1. Is the proposal for matching differential tuition viable in the long term?


Attachment B contains the funding sources for matching differential tuition. There are five sources. The administrative salary savings is a “base reallocation” from administration to the academic initiatives and is viable for the long term. The second source is vending revenue which averages about $ 100,000 per year and, as you can see, the portion allocated to funding the Academic Initiatives is actually reduced in year two by $ 10,000 to $ 31,900. The match also calls for 10 new international students to allow a match of $ 100,000. Considering the fact that $ 90,000 is being used to partially fund “in-bound” international student stipends, this is nearly a wash. The benefit, of course, is that the long-term increase will be beyond 10. The result will be funds for other strategic purposes and a greater diversity of our student body. A fourth source is work study match funds. This source is solid as long as there is federal “Campus Based Aid.”  And lastly, the “fringe benefit pool” will fund nearly $ 95,460 in match. This is a function of placing the academic initiative positions in GPR and how salary/fringe benefits are paid.


  1. How do other campuses provide financial incentives to non-resident students?


      All campuses have some “common” sources. Non-resident waivers, federal financial aid, work programs, etc. would form the basic sources. From there, outside sources would take over. These include Foundation- funded scholarships or commitments from other private sources for scholarships and/or work opportunities. What is different among campuses is the number of non-residents that they have. Over the last four years, we lost well over 100 non-residents. Many campuses in the UW System, some larger than UW-L, had less than 50 non-residents in total four years ago. We need to return to and exceed the numbers we had previously. This will further diversify our campus which is critical to our future as well as deriving economic benefits.


  1. Are there differences between UW-L and other system campuses in terms of the way the AFIR reports are structured?


      No, all system campuses use the same AFIR report form. There certainly would be differences related to specifics such as numbers/types of differential programs and/or service -based pricing programs which would impact tuition. But the same basic reporting format is used by all campuses.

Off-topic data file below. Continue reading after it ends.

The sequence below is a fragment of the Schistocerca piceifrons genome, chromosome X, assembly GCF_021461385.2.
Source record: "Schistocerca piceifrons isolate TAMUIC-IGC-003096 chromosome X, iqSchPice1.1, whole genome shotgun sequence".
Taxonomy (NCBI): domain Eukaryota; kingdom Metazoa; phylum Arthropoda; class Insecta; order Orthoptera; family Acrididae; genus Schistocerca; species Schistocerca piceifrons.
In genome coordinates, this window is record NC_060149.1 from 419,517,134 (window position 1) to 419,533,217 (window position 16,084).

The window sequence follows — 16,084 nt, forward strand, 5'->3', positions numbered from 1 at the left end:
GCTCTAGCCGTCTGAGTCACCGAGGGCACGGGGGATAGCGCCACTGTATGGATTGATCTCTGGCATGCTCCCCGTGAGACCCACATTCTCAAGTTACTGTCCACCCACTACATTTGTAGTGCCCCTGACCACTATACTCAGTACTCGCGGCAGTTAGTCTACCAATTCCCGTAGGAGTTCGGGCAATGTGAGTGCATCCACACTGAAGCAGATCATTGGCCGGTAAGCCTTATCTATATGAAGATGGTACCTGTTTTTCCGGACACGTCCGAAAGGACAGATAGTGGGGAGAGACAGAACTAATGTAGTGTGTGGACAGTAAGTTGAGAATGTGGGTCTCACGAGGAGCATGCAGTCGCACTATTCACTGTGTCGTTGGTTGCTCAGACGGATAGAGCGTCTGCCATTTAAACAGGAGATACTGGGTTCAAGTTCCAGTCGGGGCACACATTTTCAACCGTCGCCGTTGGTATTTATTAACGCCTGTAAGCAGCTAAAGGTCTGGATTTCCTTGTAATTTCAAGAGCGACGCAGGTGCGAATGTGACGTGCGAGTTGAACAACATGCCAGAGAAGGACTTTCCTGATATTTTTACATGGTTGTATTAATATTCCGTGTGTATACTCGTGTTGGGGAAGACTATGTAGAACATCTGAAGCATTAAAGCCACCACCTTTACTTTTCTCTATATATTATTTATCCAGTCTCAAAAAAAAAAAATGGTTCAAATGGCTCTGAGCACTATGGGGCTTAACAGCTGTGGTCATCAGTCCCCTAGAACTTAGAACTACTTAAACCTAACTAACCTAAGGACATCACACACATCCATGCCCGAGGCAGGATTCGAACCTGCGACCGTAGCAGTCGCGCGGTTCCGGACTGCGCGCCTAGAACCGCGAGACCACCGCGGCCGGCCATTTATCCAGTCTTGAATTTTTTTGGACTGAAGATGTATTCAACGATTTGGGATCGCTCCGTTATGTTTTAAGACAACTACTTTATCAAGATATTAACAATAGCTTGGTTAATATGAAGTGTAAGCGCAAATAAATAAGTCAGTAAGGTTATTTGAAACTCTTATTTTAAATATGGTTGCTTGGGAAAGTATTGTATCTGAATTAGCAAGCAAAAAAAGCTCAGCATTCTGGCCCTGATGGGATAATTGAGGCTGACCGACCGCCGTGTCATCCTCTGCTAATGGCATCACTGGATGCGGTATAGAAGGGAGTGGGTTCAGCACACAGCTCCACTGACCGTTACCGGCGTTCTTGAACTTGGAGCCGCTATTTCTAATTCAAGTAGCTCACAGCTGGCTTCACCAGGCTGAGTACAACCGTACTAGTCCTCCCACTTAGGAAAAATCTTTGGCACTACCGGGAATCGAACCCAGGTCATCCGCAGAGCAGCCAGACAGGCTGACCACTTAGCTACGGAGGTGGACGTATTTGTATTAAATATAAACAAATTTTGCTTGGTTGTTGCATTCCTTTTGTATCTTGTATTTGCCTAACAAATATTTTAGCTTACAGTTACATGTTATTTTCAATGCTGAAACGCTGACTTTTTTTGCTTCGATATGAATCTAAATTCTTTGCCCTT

Finally, the Faculty Senate made a second motion on April 29, 2004, related to recommending that university funds used to match differential tuition not come from instructional budgets. As outlined in Attachment B, no funds listed are from instructional budgets. It has been and is the students and our intent to enhance students academic experiences with the differential tuition funds. Reducing instructional budgets for this activity would not accomplish this goal.


Attachment A

UW-La Crosse

03-05 Biennial Budget Reconciliation

April 2004

R. Lostetter



Campus 03-05 Budget Reduction w/o FB                                             $  2,392,835


Less Actual 03-05 Budget Reduction

With FB                                                                                                 - 1,692,900


Difference                                                                                             $     699,935


Plus Campus FB Effect                                                                            +  396,206


Funds Available                                                                                    $  1,096,141


Less Amount Held For Tuition Revenue

Shortfall                                                                                                   -  800,000


Less Amount for FY 04 ACT 33 Veto Reduction

Related To Health Insurance Coverage For

Part Time Employees                                                                               -  100,337


Funds Available                                                                                    $    195,804


Funds Released FY 04 To Provost For Adding

Sections                                                                                                     195,804


Funds Available (From Above)                                                            $    195,804


FY 05 ACT 33 Veto Reduction Related To

Health Insurance Coverage For

Part Time Employees                                                                              -  199,556


Budget Shortfall FY 05                                                                         $ -     3,752



Attachment B


UW-La Crosse

Differential Tuition

Funding Scenario

April 2003, R. L.


                                                Year 1                          Year 2 And

                                                (FY 04)                        Beyond



Funding Sources:


Student Differential

Tuition                                 $  297,500                    $  387,500


Institutional Sources:


  Fringe Benefit

  Pool                                       95,400                         95, 400



   Match                                  120,140                        120,140


  Portion of Incremental

  Interntl. Stu. Tuition                                                    100,000


  Vending Revenue                     41,900                          31,900



  Salary Savings                        40,000                          40,000


  Sub-total Admin.

  Sources                              $ 297,500                    $  387,500


Total All Sources                $  595,000                     $  775,000